Staff Association representation to improve Data61 promotions and career advancement

Swift action from Data61 Staff Association delegates has secured a management commitment to improve promotion processes and career advancement opportunities. Elsewhere, Data61 union representatives have raised serious concerns over the Morrison Government’s controversial encryption legislation.

Last November, several issues regarding the promotion process were raised at Data61 workplaces around the country; specifically, the maintenance of deadlines for promotions applications given management failures to meet feedback deadlines on Confluence by more than two months.

Given the lack of communication concerning these delays and the impact on the promotions process across the organisation, Staff Association delegates worked together and implemented a snap survey of Data61 staff which revealed the widespread scale of the problems.

Process shortcomings

Data61 Staff Association delegates and organisers then held a meeting with Human Resources (HR) to tackle the issue and devise improvements to the promotions problem.

HR management conceded several shortcomings with the process; an original timeframe that was unrealistically short, initial lack of availability of panel members, increased volume of promotion applicants across Data61, subsequent administrative delays and a lack of regular communication.

As a result of the action and advocacy from Staff Association delegates, Data61 HR announced commitments to improve the promotions process in 2019. These include; setting realistic and achievable timelines, working with Group Leaders to accurately estimate potential applicant volume and allocate resources accordingly and a new clear, concise notification process that aims to achieve best practice.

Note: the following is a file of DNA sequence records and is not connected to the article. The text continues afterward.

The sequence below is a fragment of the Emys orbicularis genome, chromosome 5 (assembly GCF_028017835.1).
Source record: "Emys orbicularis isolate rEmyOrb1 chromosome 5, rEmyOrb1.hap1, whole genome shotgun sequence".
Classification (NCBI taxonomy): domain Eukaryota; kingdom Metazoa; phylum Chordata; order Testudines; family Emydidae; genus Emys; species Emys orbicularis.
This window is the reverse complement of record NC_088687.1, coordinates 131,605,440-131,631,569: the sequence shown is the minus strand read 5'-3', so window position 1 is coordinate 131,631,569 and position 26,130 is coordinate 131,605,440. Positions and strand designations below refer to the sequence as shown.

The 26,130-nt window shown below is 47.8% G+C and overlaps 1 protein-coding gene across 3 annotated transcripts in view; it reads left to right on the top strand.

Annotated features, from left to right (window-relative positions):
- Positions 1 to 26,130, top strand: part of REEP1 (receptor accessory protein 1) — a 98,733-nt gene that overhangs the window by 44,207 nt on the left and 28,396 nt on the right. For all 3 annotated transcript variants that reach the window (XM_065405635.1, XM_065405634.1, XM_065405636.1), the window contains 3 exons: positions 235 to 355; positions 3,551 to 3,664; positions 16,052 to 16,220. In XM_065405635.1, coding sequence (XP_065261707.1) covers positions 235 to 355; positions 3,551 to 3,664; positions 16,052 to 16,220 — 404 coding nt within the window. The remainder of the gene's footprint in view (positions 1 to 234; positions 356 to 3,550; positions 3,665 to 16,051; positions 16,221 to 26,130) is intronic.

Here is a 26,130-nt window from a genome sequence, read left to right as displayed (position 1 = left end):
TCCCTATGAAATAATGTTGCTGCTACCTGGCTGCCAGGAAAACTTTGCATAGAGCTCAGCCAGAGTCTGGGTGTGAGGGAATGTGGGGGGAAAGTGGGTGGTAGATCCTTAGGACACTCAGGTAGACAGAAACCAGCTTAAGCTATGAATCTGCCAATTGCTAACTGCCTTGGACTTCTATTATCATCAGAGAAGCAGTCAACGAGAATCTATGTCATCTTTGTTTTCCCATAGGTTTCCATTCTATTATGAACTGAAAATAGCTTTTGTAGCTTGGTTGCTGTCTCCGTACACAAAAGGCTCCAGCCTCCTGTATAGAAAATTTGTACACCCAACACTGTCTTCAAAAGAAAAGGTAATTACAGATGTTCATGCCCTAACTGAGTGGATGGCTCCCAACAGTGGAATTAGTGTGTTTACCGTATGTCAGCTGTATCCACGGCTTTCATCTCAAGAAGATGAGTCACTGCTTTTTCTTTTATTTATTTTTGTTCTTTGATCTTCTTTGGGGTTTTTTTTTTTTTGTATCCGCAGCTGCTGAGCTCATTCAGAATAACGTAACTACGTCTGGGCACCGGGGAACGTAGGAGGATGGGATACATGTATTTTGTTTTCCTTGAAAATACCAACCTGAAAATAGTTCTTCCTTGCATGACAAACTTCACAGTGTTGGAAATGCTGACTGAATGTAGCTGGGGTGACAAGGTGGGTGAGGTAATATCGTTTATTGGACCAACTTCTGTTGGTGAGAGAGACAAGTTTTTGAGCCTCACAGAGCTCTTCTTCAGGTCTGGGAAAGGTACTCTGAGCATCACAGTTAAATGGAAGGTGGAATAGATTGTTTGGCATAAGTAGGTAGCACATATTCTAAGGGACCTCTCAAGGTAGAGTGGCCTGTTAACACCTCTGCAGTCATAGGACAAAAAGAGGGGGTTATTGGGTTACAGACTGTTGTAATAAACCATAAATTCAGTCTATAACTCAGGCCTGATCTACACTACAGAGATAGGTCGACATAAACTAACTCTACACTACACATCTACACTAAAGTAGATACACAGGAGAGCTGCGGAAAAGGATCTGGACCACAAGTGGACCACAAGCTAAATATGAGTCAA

The new promotions policy is still in a draft stage and Staff Association delegates welcome any requests for information or comment from Data61 staff.

In policy news, Data61 Staff Association delegates made strong representation concerning Federal Labor Opposition support for the Government’s draconian digital encryption policy.

Encryption controversy  

The Morrison Government’s Telecommunications (Assistance and Access) Act has generated widespread criticism from industry and civil society for the sweeping new powers proposed for state agencies to break encryption and increase digital surveillance activities under the remit of national security.

Despite public outcry and in confused scenes during the last sitting day of Parliament in 2018, the Opposition dropped its own objections and supported passage of the legislation in return for Government consideration of Labor’s amendments in the new year.

Data61 members wrote to Staff Association Secretary Sam Popovski requesting their concerns be relayed to Labor and the Community and Public Sector Union.

“The Australian Labor Party’s (ALP) recent decision to support the passage of the Assistance and Access Bill is a disappointing development for Australian IT workers. Passing this bill shows a lack of respect towards the enormous quantity of opinion and advice from concerned citizens and expert groups, and its provisions are overzealous and invasive to the privacy of all Australians.

“The ALP’s capitulation is against the interests of Australian workers: it threatens the viability of the software and electronics industries in Australia, and the employability of Australian workers at foreign-owned companies in those industries.

“It is our opinion that the Assistance and Access Bill which passed is bad law, and must be repealed or heavily amended. While the CSIRO Staff Association is not affiliated with the ALP, as members we ask that the broader CPSU uses its affiliation to pressure the ALP to stop undermining workers in Australian technology industries.”

Labor’s digital economy spokesperson Ed Husic accepted that Opposition support for the legislation was not universally supported.

“I understand there are people who feel strongly about what we’ve done. I appreciate they won’t necessarily agree with our position, but we’ve tried to get the balance right,” he said.

“This is a space that requires longer-term reform and making sure the tech sector’s voice is absolutely heard in that reform process. There are a number of us across the Opposition that hold that view.

“There are a number of us arguing and flying the flag for those people that were very concerned about the impact on technology by the bill,” Mr Husic said.

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